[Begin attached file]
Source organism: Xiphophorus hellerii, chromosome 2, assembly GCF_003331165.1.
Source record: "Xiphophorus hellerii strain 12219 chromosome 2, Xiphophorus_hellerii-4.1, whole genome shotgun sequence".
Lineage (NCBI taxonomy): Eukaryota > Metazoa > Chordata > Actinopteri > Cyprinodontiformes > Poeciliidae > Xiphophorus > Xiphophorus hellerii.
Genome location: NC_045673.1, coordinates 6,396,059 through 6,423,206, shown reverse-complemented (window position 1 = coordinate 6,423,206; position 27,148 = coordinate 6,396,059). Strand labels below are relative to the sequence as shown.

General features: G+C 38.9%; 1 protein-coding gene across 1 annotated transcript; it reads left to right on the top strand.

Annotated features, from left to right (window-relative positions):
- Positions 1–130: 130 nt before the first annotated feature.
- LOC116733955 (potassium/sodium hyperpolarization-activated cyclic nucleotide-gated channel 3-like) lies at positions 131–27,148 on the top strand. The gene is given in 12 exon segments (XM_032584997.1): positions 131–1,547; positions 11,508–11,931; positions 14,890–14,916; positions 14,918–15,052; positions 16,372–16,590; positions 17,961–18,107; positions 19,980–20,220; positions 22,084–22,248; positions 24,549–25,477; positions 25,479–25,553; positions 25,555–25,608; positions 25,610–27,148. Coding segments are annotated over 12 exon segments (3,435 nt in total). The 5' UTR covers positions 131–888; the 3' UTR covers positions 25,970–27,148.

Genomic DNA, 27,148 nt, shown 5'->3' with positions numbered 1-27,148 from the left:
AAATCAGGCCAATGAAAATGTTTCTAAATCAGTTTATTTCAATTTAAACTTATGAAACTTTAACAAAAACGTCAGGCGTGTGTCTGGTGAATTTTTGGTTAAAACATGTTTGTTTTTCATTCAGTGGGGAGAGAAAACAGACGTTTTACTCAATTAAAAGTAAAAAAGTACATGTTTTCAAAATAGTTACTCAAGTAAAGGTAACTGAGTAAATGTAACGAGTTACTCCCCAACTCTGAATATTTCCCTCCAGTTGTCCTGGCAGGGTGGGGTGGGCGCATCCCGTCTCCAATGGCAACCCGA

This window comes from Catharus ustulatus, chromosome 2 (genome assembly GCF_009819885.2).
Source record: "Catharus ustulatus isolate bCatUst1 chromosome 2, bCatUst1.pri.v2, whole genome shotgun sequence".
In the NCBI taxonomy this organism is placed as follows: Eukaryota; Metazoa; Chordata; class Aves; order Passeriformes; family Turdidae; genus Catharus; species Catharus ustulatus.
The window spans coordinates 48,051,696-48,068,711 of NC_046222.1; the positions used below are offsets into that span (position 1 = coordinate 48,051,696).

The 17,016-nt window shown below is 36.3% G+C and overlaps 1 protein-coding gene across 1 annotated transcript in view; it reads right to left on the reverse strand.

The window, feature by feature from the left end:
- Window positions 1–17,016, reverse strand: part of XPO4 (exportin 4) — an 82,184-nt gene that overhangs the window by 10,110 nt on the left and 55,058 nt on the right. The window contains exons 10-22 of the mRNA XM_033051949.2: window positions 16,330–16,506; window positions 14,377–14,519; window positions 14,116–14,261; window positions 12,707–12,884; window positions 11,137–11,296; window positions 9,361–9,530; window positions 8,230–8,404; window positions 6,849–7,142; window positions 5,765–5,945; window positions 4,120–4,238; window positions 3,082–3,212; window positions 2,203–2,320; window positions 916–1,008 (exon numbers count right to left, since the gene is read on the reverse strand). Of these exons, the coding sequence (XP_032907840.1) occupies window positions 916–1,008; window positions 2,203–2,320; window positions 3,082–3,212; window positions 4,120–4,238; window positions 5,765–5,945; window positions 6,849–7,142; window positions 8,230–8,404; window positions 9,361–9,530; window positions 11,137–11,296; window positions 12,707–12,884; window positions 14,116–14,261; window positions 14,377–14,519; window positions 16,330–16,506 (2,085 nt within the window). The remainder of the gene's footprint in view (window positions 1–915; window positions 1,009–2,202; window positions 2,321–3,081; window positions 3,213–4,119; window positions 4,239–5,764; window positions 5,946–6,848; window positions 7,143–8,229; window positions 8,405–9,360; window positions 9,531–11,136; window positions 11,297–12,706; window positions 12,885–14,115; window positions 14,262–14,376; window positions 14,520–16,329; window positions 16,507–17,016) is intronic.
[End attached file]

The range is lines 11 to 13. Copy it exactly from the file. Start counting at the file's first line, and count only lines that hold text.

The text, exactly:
This window comes from Catharus ustulatus, chromosome 2 (genome assembly GCF_009819885.2).
Source record: "Catharus ustulatus isolate bCatUst1 chromosome 2, bCatUst1.pri.v2, whole genome shotgun sequence".
In the NCBI taxonomy this organism is placed as follows: Eukaryota; Metazoa; Chordata; class Aves; order Passeriformes; family Turdidae; genus Catharus; species Catharus ustulatus.